We are then introduced to Polikei’s difficult situation, living with his long-suffering wife and five children in one corner of an outbuilding, and told about his past; he is a horse-doctor who learned his trade from a man whose habit of petty thievery he had absorbed, and even though he now had enough income to get by, he couldn’t resist picking up anything that was lying around loose (the Russian expression is плохо лежало): a piece of harness, a padlock, even a wall clock. He had been caught often enough that everyone looked askance at him and nobody trusted him, and he had the meek, unhappy smile the narrator tells us is common to weak men who know themselves to be guilty. It is clear why his fellow peasants would prefer him to be chosen for the draft, but when the steward says that the owner doesn’t want that, they wind up (after a very interesting discussion) choosing Ilya Dutlov, the newly married nephew of the miserly head of the family, who claims he doesn’t have enough money to buy his exemption; eventually he gets drunk and curses his uncle, calling him a villain and a barbarian who is murdering him.

So Ilya and Polikei both go to town, one to enlist and the other to get the money for his owner. Tolstoy has set it up so that we assume Polikei is going to get drunk and betray the trust placed in him, but our expectations are confounded, and things develop in a more complicated way that ends very badly for some and very well for others. I won’t describe the plot any further, but I will point out that every character is given his or her own point of view on whatever is happening; at one point we are even privileged to learn the thoughts of a horse who is unhappy about being turned around just as he was close enough to his barn to smell the hay. The most disturbing aspect of that is the way people not directly involved crowd around when something terrible has happened, enjoying the break in the monotony of peasant life; it’s related to what Auden is talking about in “Musée des Beaux Arts,” and to Jean Renoir’s “Ce qui est terrible sur cette terre, c’est que tout le monde a ses raisons.” Taken to the extreme, it suggests that we live alone and die alone.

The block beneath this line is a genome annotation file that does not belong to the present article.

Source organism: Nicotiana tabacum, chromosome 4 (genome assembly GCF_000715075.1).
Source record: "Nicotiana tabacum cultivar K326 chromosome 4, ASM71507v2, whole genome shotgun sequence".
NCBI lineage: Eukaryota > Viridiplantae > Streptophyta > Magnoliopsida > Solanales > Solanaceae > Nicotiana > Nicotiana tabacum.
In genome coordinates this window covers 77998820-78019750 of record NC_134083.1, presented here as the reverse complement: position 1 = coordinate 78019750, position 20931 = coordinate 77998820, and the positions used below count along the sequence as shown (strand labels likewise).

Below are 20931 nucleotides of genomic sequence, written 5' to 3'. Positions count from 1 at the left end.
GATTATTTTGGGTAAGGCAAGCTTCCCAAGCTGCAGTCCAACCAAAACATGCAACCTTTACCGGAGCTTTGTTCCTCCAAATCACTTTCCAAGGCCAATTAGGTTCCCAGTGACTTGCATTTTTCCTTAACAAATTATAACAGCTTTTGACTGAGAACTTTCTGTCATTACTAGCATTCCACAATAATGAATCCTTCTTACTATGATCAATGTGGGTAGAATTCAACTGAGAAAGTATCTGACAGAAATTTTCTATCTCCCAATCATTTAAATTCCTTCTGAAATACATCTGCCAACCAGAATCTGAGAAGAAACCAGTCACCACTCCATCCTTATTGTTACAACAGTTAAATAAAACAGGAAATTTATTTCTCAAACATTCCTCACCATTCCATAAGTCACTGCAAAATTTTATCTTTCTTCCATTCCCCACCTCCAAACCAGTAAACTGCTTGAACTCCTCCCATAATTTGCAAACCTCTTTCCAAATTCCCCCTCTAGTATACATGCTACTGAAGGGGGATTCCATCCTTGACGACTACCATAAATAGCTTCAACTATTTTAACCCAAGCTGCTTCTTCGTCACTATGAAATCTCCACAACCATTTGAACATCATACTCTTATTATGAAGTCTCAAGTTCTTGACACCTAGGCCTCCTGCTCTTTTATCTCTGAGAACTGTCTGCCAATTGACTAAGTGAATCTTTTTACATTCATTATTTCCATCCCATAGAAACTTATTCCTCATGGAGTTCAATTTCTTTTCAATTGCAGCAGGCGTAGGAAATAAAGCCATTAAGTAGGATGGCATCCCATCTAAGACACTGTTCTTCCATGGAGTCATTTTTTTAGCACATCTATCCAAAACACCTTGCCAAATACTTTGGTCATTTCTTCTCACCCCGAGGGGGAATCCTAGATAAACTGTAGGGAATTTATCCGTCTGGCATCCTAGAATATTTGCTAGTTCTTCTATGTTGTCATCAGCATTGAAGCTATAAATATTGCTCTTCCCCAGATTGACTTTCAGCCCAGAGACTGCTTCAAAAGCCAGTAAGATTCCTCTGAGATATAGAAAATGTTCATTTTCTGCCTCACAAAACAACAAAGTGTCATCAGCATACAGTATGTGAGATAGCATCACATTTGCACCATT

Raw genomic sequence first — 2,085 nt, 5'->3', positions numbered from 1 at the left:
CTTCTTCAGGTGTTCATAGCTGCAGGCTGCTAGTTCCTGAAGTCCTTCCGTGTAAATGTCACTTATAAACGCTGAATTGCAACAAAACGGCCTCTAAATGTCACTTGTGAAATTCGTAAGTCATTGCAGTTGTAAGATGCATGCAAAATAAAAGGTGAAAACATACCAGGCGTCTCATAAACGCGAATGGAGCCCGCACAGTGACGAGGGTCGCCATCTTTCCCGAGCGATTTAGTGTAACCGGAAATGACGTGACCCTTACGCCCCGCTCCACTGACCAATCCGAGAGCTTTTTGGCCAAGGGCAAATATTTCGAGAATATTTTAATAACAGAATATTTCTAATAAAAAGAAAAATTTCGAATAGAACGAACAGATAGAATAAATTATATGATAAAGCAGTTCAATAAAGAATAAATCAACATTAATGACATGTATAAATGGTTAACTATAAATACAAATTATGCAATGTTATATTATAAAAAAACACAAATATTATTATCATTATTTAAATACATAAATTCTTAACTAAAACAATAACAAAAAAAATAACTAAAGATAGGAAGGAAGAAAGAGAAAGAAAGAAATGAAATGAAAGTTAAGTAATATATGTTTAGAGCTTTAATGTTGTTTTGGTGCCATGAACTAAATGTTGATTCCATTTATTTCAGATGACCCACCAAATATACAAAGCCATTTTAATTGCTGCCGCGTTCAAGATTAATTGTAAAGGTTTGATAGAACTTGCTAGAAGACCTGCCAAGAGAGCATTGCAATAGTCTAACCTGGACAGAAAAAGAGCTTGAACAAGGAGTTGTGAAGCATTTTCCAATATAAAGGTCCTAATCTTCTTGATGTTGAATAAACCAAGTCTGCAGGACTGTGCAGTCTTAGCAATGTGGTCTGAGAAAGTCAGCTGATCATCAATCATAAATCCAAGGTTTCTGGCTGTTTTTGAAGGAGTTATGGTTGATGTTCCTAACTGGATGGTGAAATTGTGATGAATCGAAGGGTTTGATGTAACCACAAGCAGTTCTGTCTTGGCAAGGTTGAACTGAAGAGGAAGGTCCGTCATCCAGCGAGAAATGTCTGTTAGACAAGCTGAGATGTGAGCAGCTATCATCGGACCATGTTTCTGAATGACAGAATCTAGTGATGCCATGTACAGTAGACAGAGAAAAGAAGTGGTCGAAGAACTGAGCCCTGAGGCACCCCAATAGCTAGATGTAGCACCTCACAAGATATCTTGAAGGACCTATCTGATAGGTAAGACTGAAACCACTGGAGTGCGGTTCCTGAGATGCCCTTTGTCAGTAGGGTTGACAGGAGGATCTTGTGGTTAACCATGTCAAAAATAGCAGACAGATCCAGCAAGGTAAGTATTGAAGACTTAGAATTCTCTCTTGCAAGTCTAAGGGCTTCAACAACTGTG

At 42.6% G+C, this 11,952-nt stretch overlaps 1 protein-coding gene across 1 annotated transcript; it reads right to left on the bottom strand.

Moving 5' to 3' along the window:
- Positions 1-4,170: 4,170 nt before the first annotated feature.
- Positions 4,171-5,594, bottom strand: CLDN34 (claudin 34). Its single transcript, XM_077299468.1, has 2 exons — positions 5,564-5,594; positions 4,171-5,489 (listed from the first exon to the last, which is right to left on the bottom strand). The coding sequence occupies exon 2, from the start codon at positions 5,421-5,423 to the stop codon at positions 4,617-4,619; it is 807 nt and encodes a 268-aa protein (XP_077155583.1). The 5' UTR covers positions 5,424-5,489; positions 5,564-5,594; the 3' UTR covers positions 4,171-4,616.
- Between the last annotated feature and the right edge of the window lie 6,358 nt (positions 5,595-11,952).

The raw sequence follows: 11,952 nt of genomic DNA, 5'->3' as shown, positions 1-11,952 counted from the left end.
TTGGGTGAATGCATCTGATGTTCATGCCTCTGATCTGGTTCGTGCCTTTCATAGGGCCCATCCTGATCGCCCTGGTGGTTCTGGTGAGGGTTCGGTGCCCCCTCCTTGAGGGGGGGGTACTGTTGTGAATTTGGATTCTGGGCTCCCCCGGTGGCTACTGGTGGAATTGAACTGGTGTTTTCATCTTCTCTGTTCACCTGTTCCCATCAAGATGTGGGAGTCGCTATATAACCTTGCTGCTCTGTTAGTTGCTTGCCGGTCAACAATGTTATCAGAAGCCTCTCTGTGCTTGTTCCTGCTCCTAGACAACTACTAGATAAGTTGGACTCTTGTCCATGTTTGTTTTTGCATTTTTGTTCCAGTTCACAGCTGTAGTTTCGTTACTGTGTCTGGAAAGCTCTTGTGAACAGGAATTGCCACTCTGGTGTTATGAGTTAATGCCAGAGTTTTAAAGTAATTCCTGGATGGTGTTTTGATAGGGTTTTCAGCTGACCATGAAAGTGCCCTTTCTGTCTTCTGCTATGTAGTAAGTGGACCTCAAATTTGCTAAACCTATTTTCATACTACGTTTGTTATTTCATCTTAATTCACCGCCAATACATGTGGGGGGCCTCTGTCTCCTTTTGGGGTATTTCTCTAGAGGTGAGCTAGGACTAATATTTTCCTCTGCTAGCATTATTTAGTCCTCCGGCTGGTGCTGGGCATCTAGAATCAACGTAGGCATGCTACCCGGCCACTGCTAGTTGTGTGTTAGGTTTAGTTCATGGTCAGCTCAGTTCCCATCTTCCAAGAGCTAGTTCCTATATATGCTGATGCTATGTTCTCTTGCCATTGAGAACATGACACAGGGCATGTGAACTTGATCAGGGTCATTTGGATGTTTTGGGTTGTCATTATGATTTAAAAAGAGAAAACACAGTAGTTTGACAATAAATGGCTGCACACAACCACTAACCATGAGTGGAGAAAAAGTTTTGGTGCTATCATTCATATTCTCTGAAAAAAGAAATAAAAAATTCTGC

That, I believe, is one of the themes of the story: the individuality, even incommensurability, of human experience. Another is the intertwining of character and fate; this, of course, will be given a full workout a few years later in War and Peace. What it is not about is what, as far as I can make out, most criticism has focused on: the evils of serfdom and money. Its reputation as some sort of political/social statement is probably one reason it’s so little known, and once more I have occasion to curse the didactic, social-realist character of traditional approaches to Russian literature. Turgenev, however, appreciated it fully (“Мастер, мастер!”), and so, I think, will anyone who approaches it as a work of narrative art rather than a manifesto.


  1. So what is the LH angle on this? This must be the first time we’ve been treated to an interesting post that doesn’t seem to have a linguistic aspect.

  2. Shh! We don’t want to discourage such posts 🙂

  3. I am not getting the analogy between Lord Palmerston and his Honorable opponent on one side and the lady and her manager on the other. Who is who? Or is it the very pointlessness of discussion that makes the similarity work?

  4. So what is the LH angle on this?

    Russian literature is one of the remits of LH, but you can look upon the Polikarp issue as a linguistic hook if you like.

    I am not getting the analogy between Lord Palmerston and his Honorable opponent on one side and the lady and her manager on the other.

    I think it’s just that in both cases the two people concerned know what the other is going to say, more or less, so they don’t have to actually listen.

  5. Makes sense.